Notts County, are the oldest of all the clubs in the world that are now professional, having been formed in 1862. They were also among the Football League's founder members in 1888. For most of their history they have played their home games at Meadow Lane, which currently holds some 20,000 spectators all-seated. They currently play in Football League One - the third tier of English league football - and most recently played top division football in May 1992.
The two grounds are notable for being the closest in English league football.
Ice hockey 
Ice Hockey is one of the most popular sports in the city of Nottingham and it is home to one of the biggest ice hockey teams in Britain, the Nottingham Panthers. The team compete in the 10 team professional Elite Ice Hockey League, and share an intense rivalry with the Sheffield Steelers.
The city is also home to the Nottingham Mavericks, a University team of players from the city's two universities.
Nottingham is also home to the 2010 Cricket County Champions Nottinghamshire County Cricket Club, who play at Trent Bridge (a major international cricket venue with a capacity of 17,000) and a regular host of Test Cricket each summer. In 2009 the city was chosen as one of the three host cities for the ICC T20 tournament.
National Watersports Centre 
Rugby League 
Rugby Union 
Ice skating 
The city was the birthplace and training location for ice dancers Torvill and Dean, who won Gold at the 1984 Sarajevo Olympics and are co-hosts of the ITV series Dancing on Ice. The citys National Ice Centre, opened by Torvill and Dean, is a national centre for ice sports and the Great Britain Olympic Speed Skating team train in Nottingham.
Other sports 
Notable sporting events that take place in the city include the annual tennis AEGON Trophy which is staged at the City of Nottingham Tennis Centre, the Robin Hood Marathon, the Great Nottinghamshire Bike Ride  and the Outlaw Triathlon. Nottingham also has three Roller derby teams: Nottingham Roller Girls  and Hellfire Harlots  (women's teams) and Super Smash Brollers (men's team).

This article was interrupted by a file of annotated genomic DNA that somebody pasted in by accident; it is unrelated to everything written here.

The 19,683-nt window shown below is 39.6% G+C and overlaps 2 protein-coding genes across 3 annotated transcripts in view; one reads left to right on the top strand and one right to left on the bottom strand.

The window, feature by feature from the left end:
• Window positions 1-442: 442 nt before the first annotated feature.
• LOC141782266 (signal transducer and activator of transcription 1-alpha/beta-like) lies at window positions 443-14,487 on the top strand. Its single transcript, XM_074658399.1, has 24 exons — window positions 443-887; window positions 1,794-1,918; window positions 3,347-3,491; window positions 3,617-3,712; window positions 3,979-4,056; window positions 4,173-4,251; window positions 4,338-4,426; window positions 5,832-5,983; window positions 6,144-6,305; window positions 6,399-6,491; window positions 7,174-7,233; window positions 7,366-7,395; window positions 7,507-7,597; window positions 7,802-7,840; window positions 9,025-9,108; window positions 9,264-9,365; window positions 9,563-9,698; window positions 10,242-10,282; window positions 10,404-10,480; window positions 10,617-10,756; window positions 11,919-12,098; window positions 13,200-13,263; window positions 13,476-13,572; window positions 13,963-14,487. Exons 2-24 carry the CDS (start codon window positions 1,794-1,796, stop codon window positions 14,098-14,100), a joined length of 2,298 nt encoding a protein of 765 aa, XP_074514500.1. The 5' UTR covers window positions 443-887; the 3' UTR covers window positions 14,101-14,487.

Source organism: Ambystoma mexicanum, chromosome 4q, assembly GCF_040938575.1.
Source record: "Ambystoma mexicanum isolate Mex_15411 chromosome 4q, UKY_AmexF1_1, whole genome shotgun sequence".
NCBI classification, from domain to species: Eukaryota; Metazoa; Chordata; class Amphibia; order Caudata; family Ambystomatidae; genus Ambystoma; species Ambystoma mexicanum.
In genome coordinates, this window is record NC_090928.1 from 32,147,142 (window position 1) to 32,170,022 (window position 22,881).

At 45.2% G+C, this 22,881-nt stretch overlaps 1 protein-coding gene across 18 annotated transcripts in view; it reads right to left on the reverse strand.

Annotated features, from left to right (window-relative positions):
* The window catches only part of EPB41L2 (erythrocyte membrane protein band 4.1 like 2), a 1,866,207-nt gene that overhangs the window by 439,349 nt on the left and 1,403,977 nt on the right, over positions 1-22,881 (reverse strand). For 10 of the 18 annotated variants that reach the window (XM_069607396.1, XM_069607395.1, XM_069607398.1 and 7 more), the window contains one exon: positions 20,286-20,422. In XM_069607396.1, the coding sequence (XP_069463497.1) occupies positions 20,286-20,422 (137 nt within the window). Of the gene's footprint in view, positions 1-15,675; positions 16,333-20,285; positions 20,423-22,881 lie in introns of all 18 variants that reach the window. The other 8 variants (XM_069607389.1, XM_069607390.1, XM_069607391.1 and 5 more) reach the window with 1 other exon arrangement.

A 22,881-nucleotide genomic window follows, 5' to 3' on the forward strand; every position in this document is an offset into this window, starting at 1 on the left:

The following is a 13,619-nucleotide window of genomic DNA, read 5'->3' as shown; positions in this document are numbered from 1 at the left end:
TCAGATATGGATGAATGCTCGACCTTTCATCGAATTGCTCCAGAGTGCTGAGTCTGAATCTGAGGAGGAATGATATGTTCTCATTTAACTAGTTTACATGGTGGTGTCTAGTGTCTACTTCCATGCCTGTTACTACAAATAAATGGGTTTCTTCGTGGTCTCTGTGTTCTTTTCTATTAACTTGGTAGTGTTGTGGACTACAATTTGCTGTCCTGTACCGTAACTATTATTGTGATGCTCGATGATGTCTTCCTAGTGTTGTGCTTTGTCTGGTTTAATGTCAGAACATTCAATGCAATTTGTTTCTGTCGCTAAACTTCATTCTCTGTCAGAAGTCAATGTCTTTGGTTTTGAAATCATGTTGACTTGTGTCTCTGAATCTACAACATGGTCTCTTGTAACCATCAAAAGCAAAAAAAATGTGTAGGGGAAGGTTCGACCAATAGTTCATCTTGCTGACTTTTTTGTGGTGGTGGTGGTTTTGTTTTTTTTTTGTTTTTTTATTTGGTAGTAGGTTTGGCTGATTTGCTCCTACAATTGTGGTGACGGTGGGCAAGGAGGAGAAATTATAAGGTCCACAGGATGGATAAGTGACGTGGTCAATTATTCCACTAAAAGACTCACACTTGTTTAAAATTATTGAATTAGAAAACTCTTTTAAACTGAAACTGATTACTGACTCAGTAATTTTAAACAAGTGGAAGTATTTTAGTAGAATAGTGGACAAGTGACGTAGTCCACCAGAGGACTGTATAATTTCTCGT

Nottingham is served by East Midlands Airport at Castle Donington which is within 20 miles of Nottingham and is the 10th busiest airport in the UK in terms of passenger traffic. It is connected to the city by the Skylink bus service. Nottingham is also well connected by both road and rail. The M1 motorway is close by and rail services to other major cities which are all operated by East Midlands Trains with the exception of the Nottingham to Cardiff service run by CrossCountry and the Nottingham to Leeds service run by Northern Rail. The Robin Hood Line links the city with Mansfield and other towns in the north of the county.
The opening of Nottingham Express Transit in 2004 made Nottingham one of only six English cities to have a light rail system. The trams run from the city centre to Hucknall in the north, with an additional spur to the Phoenix Park Park and Ride close to Junction 26 of the M1. Two new lines are under construction to the southern suburbs of Wilford and Clifton and the western suburbs of Beeston and Chilwell.
The vast majority of Nottingham's local bus services are operated by Nottingham City Transport which runs a colour-coded network of 68 routes and is the city's fifth largest private employer. Trent Barton is the other major bus operator, running services from Nottingham to locations throughout the East Midlands. Both companies are frequent winners at the National Bus Operator of the Year awards.
Nottingham's waterways have been extensively used for transport in the past, with the River Trent, up until the mid 20th century, providing important industry transport links, along with both the Nottingham and Beeston Canals. These are now primarily used for leisure.
Nottinghamshire Police  recorded a total of 77,421 crimes in county and city between 1 April 2011 and 31 March 2012, a reduction of almost 7,000 offences (or 8.1%) compared with the previous 12 months.